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Post new topic Richmond Va steeler, Ray Garrett
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Author Topic:  Richmond Va steeler, Ray Garrett
Jay Jessup

Charlottesville, VA, USA
Post  Posted 6 Feb 2010 7:54 pm    
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Pictured above is a fellow I'd lost track of many years ago, in fact I thought he had passed away. A few weeks ago, thanks to Jason Hull's post in the classified adds alerting us to a 'Custom Sho-Bud' on Craigslist in Richmond Va, I found out he is still alive and kicking. Since I am near by and like old Sho-Buds I clicked on the link and was surprised to see Ray Garrett's phone number listed in the add for this guitar. Everyone who played steel and country music in Richmond Va in the 70's knew Ray as the manager of Metro Music on Hull Street in South Richmond. Hull street at the time was in serious decline with empty store fronts, Pawn shops, Porn shops and a few others I don't remember. Ray and his brother Dave who helped him run the store for the owners wore revolvers to and at work every day so that tells you a little about the place. Here I was, a kid just out of college with long hair and a beard, knowing very little about country music but really wanting to learn how to play steel, another Richmond steel icon, Teddy Lloyd taught steel lessons there and that's where Bruce Bouton and I first met, forumite Gary Gimble (then a hot shot young banjo player) also used to hang out there, maybe Bucky Baxter too? Ray was a Sho-Bud dealer and always had a nice selection of steels in stock. The main thing about Ray, which is why I wanted to do this post is that he was just a real nice man who always had a friendly smile for everyone who walked in the store (white, black, hippie, redneck it didn't matter) and always patiently answered whatever questions I, or anyone else, had no matter how silly. That store under Ray's control was the portal that led to my early steel ability and connections that got me gigs, introduced me to life long friends and basically opened the door to the next eight years of my life. While Ray didn't teach lessons he would show you anything you wanted to know, if he wasn't busy, he is a huge Chalker fan and a real good C6 player even though he did not have a thumb or index finger on his picking hand! Ray had a SB Crossover when I was in Richmond and I think I bought the first Pro-III to arrive in town in late 74. (Black, round front and back, wide pedals etc.) As one of the larger Sho-Bud dealers in the east he says Shot talked him into ordering a new guitar for himself but he wanted a few special features on it, the main thing being a longer scale length, so this guitar has a 24 3/8" scale length, a tone control that works only on the C6 neck and in the Lloyd Green color.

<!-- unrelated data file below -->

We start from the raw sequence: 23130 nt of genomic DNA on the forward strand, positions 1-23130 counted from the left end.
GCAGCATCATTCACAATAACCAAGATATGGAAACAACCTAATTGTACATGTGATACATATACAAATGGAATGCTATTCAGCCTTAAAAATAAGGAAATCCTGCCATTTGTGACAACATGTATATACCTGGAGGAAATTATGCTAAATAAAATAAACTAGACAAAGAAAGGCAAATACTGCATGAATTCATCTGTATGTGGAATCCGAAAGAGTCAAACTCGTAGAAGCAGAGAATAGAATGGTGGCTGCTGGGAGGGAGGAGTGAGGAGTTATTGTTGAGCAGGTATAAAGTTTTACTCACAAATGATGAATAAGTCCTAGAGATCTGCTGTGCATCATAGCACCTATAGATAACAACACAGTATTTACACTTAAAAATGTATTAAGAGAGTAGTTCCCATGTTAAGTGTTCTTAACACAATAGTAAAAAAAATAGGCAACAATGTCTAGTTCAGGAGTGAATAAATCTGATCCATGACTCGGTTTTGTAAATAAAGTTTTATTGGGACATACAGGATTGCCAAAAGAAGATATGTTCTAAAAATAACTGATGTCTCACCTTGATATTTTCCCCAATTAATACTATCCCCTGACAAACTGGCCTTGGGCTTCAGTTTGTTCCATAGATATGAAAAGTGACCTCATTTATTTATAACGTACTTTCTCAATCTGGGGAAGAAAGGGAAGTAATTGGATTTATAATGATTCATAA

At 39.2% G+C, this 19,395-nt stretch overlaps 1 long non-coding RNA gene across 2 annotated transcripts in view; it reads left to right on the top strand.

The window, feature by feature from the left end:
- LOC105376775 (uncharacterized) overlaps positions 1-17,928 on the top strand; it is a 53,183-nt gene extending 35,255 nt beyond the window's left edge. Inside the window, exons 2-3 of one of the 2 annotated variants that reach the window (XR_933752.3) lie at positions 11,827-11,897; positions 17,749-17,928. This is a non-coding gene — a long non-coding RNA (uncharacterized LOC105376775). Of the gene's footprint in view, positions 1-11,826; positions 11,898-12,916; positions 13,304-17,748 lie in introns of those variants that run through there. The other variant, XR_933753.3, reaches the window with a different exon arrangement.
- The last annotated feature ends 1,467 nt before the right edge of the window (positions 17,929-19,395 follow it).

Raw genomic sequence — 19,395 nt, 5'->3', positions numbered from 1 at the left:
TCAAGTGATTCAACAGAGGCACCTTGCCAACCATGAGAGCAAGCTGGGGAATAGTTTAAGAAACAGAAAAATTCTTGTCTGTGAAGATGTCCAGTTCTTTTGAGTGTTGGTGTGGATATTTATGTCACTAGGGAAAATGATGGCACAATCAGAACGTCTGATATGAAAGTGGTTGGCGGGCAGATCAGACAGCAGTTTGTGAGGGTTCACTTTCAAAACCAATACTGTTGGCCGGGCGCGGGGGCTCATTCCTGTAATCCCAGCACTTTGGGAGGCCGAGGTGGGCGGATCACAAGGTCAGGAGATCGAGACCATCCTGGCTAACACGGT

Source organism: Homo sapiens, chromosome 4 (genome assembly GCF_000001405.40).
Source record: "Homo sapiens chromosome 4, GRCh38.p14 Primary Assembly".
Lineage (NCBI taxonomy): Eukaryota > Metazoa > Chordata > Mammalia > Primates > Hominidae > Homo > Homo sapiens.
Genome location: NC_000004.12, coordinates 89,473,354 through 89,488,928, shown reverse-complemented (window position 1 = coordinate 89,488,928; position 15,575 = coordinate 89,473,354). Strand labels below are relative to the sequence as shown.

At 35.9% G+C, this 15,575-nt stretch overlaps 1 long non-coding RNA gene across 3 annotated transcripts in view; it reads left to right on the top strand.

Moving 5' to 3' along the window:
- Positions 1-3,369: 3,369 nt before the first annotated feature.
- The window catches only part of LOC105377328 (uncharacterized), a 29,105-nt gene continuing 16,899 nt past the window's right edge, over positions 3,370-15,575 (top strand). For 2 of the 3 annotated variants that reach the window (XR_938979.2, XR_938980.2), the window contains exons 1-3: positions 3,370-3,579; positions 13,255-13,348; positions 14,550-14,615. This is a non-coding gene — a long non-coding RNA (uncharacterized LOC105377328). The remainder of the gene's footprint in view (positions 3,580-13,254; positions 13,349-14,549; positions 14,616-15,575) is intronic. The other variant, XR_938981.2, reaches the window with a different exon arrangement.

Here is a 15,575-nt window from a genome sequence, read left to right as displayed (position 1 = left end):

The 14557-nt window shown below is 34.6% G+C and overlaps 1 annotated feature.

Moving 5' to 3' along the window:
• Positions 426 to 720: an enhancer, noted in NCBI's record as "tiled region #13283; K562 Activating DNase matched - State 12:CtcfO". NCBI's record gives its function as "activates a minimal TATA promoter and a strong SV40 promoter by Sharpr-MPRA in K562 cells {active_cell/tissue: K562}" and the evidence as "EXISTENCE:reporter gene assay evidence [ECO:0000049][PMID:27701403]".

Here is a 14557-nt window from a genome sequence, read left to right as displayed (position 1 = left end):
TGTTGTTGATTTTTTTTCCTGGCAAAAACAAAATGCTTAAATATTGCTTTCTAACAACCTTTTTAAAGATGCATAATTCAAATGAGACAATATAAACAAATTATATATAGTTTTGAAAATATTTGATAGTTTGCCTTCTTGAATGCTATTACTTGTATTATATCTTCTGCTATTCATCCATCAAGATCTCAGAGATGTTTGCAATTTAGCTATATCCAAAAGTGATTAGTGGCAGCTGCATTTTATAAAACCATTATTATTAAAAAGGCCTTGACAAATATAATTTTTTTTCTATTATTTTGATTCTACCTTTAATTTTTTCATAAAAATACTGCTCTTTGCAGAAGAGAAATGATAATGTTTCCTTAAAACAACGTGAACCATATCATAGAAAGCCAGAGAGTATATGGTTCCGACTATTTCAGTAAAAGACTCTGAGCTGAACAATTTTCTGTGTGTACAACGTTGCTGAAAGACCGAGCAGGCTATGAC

Ray has had a tough time of it recently, quad bypass, several strokes, vision trouble and is now on dialysis but if he hadn't told me I would not have guessed as he seemed fine the day we made the exchange with a great memory off all the events going on in Richmond in the 70's and even though I am still not sure he remembered me he treated me as if I was an old friend last Tuesday.
I am sure every one of us has people like Ray in our history that helped us down the road to this steel guitar world. I hope you will indulge me while I offer this public thanks to Ray Garrett who was one of those mentors for me.
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David Nugent


Gum Spring, Va.
Post  Posted 7 Feb 2010 4:20 am     Mr. Garrett
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Jay...Having been a resident of Va. for only six years, I have not had the pleasure of meeting Mr. Garrett which after reading your obviously heartfelt post, certainly appears to be my loss. Thank you for posting such a positive message.
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Bruce Bouton


Nash. Tn USA
Post  Posted 7 Feb 2010 5:59 pm    
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Ray Garret was good to everyone back in the seventies. It was through Ray that I met Teddy Lloyd who in turn introduced me to Bud Charleton.
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Gary Lee Gimble

Fredericksburg, VA.
Post  Posted 8 Feb 2010 12:57 am    
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Hangin out at Metro Music was always an adventure, even the ride down. Can you imagine driving into a part of town as Jay has just described, and parking a purple Dodge pick up on the street. Dave, Ray's brother, would occasionally greet us at the front door with his sidearm cocked and unlocked. What a treat it was to see Dave's face as this rather large and loud pick up, parallel parked in front of their store.

Assorted gear and a set of hands...
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